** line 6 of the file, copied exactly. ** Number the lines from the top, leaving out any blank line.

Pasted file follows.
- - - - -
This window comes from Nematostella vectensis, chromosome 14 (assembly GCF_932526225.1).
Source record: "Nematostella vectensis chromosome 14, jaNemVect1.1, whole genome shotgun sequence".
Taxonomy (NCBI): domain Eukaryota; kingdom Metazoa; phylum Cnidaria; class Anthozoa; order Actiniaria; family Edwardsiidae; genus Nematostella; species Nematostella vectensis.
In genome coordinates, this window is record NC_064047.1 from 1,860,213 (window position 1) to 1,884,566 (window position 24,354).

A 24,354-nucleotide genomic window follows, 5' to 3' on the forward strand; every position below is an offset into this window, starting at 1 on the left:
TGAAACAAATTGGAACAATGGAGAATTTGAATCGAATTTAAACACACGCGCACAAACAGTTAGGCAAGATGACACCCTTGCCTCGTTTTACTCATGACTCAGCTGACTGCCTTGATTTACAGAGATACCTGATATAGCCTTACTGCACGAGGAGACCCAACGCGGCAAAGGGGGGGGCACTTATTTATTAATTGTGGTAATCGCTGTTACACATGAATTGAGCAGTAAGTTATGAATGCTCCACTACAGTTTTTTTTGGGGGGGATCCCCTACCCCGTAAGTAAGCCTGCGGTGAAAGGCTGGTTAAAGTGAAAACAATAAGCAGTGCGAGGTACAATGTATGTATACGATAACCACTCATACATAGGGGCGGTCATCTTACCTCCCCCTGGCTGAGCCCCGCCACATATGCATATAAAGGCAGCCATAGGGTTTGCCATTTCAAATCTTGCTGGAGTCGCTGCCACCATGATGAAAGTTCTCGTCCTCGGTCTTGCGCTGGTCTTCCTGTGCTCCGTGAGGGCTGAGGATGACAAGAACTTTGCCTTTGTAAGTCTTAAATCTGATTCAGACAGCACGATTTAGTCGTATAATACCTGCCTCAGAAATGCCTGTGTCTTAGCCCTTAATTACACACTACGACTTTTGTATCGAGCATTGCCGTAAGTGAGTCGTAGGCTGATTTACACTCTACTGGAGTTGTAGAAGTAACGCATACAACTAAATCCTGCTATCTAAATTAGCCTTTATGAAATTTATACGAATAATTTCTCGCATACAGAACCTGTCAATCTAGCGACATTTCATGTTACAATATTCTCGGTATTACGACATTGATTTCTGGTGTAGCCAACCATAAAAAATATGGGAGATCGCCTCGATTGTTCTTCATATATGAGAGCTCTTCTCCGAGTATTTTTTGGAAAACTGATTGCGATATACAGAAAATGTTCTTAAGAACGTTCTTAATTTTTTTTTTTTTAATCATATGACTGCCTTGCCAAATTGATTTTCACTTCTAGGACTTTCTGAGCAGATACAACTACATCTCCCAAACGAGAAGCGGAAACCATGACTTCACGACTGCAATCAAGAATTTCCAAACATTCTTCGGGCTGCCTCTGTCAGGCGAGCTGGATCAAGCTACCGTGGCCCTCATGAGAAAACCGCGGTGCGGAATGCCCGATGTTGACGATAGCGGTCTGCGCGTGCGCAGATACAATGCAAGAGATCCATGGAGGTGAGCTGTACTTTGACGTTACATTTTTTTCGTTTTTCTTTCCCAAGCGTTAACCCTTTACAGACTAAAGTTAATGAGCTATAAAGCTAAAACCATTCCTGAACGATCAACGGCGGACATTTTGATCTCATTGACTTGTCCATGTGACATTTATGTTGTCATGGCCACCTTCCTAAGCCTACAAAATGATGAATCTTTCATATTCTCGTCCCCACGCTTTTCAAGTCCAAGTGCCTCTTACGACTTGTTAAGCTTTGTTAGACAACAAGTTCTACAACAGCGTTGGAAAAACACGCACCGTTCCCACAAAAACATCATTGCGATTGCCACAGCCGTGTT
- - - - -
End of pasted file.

TGAAACAAATTGGAACAATGGAGAATTTGAATCGAATTTAAACACACGCGCACAAACAGTTAGGCAAGATGACACCCTTGCCTCGTTTTACTCATGACTCAGCTGACTGCCTTGATTTACAGAGATACCTGATATAGCCTTACTGCACGAGGAGACCCAACGCGGCAAAGGGGGGGGCACTTATTTATTAATTGTGGTAATCGCTGTTACACATGAATTGAGCAGTAAGTTATGAATGCTCCACTACAGTTTTTTTTGGGGGGGATCCCCTACCCCGTAAGTAAGCCTGCGGTGAAAGGCTGGTTAAAGTGAAAACAATAAGCAGTGCGAGGTACAATGTATGTATACGATAACCACTCATACATAGGGGCGGTCATCTTACCTCCCCCTGGCTGAGCCCCGCCACATATGCATATAAAGGCAGCCATAGGGTTTGCCATTTCAAATCTTGCTGGAGTCGCTGCCACCATGATGAAAGTTCTCGTCCTCGGTCTTGCGCTGGTCTTCCTGTGCTCCGTGAGGGCTGAGGATGACAAGAACTTTGCCTTTGTAAGTCTTAAATCTGATTCAGACAGCACGATTTAGTCGTATAATACCTGCCTCAGAAATGCCTGTGTCTTAGCCCTTAATTACACACTACGACTTTTGTATCGAGCATTGCCGTAAGTGAGTCGTAGGCTGATTTACACTCTACTGGAGTTGTAGAAGTAACGCATACAACTAAATCCTGCTATCTAAATTAGCCTTTATGAAATTTATACGAATAATTTCTCGCATACAGAACCTGTCAATCTAGCGACATTTCATGTTACAATATTCTCGGTATTACGACATTGATTTCTGGTGTAGCCAACCATAAAAAATATGGGAGATCGCCTCGATTGTTCTTCATATATGAGAGCTCTTCTCCGAGTATTTTTTGGAAAACTGATTGCGATATACAGAAAATGTTCTTAAGAACGTTCTTAATTTTTTTTTTTTTAATCATATGACTGCCTTGCCAAATTGATTTTCACTTCTAGGACTTTCTGAGCAGATACAACTACATCTCCCAAACGAGAAGCGGAAACCATGACTTCACGACTGCAATCAAGAATTTCCAAACATTCTTCGGGCTGCCTCTGTCAGGCGAGCTGGATCAAGCTACCGTGGCCCTCATGAGAAAACCGCGGTGCGGAATGCCCGATGTTGACGATAGCGGTCTGCGCGTGCGCAGATACAATGCAAGAGATCCATGGAGGTGAGCTGTACTTTGACGTTACATTTTTTTCGTTTTTCTTTCCCAAGCGTTAACCCTTTACAGACTAAAGTTAATGAGCTATAAAGCTAAAACCATTCCTGAACGATCAACGGCGGACATTTTGATCTCATTGACTTGTCCATGTGACATTTATGTTGTCATGGCCACCTTCCTAAGCCTACAAAATGATGAATCTTTCATATTCTCGTCCCCACGCTTTTCAAGTCCAAGTGCCTCTTACGACTTGTTAAGCTTTGTTAGACAACAAGTTCTACAACAGCGTTGGAAAAACACGCACCGTTCCCACAAAAACATCATTGCGATTGCCACAGCCGTGTT